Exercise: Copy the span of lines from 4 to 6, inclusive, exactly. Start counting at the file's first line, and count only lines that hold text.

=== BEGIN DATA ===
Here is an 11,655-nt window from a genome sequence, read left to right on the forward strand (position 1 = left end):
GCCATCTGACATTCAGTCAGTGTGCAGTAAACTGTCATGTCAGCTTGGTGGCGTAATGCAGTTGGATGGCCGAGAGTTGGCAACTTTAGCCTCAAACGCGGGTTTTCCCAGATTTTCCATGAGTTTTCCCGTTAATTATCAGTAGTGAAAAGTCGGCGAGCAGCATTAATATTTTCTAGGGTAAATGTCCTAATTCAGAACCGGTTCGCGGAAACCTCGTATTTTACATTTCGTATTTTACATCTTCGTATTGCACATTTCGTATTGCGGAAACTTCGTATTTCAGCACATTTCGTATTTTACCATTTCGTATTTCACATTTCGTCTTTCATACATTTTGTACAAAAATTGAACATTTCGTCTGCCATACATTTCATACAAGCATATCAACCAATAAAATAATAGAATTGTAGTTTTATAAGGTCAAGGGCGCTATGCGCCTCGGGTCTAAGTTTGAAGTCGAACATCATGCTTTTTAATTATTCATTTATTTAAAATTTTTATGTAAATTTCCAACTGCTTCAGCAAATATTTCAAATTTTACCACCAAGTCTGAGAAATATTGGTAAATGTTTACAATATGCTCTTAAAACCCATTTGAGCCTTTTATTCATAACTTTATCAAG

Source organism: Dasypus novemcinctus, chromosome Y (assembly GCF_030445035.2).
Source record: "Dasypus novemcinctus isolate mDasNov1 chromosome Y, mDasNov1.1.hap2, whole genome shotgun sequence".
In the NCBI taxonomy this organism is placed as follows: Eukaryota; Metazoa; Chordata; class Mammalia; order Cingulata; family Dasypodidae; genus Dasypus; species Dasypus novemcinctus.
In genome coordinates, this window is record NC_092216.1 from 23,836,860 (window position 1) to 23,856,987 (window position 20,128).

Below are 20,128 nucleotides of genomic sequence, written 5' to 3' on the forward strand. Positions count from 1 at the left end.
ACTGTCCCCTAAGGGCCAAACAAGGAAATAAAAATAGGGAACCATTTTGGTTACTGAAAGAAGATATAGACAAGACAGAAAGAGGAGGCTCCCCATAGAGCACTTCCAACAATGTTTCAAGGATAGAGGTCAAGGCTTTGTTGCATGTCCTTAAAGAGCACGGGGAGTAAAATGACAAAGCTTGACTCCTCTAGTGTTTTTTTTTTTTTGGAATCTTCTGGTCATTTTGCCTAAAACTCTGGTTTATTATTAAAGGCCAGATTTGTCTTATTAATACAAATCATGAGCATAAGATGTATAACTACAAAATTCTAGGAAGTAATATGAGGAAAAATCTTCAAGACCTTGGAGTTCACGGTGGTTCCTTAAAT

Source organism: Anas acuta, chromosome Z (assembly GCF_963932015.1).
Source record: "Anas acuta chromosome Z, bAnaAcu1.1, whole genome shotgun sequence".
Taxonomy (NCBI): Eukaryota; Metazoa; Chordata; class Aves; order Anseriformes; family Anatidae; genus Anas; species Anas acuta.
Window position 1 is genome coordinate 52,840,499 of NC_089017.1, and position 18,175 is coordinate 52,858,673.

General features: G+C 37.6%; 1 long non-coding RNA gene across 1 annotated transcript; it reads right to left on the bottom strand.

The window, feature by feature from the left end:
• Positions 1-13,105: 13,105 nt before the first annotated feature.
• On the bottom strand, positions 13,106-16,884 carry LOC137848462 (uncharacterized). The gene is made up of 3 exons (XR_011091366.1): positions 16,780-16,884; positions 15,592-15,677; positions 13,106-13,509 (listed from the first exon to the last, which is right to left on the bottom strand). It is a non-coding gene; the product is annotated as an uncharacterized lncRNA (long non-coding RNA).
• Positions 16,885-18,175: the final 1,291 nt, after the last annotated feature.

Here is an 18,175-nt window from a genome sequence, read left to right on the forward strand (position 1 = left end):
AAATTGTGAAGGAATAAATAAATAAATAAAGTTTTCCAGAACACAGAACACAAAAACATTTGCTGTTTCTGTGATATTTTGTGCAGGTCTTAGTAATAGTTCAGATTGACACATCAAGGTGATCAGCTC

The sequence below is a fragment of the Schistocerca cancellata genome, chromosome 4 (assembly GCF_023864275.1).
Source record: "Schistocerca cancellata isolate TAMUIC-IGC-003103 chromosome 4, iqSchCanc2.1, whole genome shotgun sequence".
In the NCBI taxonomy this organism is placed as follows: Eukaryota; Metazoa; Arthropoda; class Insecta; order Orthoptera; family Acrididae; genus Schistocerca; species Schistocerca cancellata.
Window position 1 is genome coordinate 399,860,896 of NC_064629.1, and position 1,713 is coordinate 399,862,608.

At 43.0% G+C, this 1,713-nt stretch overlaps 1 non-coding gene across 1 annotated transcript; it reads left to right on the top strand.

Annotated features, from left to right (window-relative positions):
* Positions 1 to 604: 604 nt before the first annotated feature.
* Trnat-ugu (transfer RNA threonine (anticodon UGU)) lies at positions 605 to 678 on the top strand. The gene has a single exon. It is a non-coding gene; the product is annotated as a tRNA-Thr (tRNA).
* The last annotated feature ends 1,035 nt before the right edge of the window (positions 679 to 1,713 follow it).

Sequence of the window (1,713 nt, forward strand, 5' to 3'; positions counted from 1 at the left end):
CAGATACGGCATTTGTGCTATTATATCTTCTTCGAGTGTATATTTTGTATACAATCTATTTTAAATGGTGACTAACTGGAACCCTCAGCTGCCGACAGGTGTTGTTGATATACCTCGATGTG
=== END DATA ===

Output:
Source record: "Dasypus novemcinctus isolate mDasNov1 chromosome Y, mDasNov1.1.hap2, whole genome shotgun sequence".
In the NCBI taxonomy this organism is placed as follows: Eukaryota; Metazoa; Chordata; class Mammalia; order Cingulata; family Dasypodidae; genus Dasypus; species Dasypus novemcinctus.
In genome coordinates, this window is record NC_092216.1 from 23,836,860 (window position 1) to 23,856,987 (window position 20,128).